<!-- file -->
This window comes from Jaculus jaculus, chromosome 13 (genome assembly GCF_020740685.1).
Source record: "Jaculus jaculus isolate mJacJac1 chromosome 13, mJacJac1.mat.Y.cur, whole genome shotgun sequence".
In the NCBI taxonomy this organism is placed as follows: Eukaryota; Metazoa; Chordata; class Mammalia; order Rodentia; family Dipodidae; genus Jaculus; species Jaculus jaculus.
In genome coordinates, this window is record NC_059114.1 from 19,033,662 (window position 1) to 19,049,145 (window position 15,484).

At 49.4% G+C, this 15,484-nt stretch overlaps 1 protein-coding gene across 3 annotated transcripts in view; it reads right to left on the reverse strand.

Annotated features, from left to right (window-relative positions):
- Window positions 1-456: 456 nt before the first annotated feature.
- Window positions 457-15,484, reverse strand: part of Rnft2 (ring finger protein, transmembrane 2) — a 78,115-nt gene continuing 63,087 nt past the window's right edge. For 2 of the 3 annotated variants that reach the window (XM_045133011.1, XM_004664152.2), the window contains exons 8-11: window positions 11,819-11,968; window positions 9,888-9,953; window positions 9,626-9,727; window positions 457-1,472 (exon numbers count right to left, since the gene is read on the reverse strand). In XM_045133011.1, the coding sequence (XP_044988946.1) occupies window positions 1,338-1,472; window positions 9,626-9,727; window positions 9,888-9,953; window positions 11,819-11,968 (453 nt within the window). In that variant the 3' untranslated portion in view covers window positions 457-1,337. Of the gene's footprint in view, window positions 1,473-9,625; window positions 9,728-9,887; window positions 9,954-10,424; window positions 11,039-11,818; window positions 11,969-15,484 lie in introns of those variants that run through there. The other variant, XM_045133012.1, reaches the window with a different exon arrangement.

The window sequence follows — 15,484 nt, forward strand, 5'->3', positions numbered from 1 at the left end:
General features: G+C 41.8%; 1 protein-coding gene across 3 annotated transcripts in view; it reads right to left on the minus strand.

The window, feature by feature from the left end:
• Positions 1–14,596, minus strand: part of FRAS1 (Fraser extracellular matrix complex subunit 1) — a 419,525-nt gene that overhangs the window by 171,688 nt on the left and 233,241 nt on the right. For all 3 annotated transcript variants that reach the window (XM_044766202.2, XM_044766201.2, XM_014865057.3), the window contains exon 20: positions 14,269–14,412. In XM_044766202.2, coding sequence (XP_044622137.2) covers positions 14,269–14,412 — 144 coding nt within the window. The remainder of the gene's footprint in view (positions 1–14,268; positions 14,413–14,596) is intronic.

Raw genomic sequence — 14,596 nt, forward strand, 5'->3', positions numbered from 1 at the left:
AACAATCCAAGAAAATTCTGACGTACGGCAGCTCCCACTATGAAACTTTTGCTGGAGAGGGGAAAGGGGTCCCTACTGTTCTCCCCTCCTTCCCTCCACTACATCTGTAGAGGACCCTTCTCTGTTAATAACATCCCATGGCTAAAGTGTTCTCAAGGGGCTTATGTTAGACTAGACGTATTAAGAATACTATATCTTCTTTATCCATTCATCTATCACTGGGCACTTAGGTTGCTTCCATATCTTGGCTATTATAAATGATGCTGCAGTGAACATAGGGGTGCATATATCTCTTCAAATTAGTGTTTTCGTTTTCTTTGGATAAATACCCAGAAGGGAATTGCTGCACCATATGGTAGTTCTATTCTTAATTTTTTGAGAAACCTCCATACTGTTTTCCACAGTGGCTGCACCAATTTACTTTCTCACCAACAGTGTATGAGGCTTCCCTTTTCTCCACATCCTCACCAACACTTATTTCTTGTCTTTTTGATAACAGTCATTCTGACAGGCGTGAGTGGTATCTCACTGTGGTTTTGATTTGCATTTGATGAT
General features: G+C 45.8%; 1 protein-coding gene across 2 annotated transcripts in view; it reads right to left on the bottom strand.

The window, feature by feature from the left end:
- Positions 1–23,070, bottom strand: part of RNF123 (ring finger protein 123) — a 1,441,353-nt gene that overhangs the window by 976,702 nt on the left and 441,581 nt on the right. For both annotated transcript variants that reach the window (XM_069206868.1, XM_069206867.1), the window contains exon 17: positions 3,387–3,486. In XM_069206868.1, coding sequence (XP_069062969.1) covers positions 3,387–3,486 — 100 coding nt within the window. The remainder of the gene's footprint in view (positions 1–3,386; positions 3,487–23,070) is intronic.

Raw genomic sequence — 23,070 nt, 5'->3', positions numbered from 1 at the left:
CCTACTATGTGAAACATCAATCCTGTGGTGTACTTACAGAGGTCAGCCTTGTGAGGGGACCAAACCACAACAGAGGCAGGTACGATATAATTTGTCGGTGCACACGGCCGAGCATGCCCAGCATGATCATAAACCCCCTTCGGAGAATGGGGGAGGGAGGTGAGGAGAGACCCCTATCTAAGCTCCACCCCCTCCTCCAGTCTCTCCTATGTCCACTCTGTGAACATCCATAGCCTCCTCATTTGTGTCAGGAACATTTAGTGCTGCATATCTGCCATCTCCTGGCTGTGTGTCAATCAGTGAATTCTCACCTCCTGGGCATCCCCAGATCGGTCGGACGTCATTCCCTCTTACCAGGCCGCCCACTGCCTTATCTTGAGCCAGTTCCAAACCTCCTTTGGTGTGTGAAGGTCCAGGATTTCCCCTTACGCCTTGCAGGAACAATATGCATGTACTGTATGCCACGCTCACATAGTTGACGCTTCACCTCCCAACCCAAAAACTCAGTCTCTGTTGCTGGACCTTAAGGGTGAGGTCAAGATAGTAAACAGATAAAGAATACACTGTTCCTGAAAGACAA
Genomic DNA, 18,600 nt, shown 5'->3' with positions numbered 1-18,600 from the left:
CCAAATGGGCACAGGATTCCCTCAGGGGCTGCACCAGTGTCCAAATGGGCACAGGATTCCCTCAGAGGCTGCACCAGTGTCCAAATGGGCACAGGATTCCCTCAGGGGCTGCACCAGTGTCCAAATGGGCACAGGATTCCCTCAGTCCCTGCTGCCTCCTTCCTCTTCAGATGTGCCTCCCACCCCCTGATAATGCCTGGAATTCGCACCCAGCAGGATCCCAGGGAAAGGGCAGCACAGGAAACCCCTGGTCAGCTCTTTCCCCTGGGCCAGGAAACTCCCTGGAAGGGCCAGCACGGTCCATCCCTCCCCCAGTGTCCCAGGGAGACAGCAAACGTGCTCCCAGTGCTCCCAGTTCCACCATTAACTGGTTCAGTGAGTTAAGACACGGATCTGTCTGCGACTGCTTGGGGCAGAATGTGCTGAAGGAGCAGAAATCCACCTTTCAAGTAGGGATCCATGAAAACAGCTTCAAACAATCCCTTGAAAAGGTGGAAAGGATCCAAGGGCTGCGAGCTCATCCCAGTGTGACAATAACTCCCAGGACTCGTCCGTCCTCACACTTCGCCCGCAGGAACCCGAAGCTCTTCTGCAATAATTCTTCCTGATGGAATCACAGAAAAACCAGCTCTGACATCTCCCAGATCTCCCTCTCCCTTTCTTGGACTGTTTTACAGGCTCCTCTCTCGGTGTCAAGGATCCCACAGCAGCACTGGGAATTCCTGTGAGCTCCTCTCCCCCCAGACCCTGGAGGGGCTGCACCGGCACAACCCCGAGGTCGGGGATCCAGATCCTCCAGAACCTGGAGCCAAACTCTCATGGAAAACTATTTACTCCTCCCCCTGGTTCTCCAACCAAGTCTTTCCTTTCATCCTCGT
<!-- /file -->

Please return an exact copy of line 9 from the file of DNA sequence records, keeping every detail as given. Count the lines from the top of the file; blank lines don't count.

The window sequence follows — 15,484 nt, forward strand, 5'->3', positions numbered from 1 at the left end: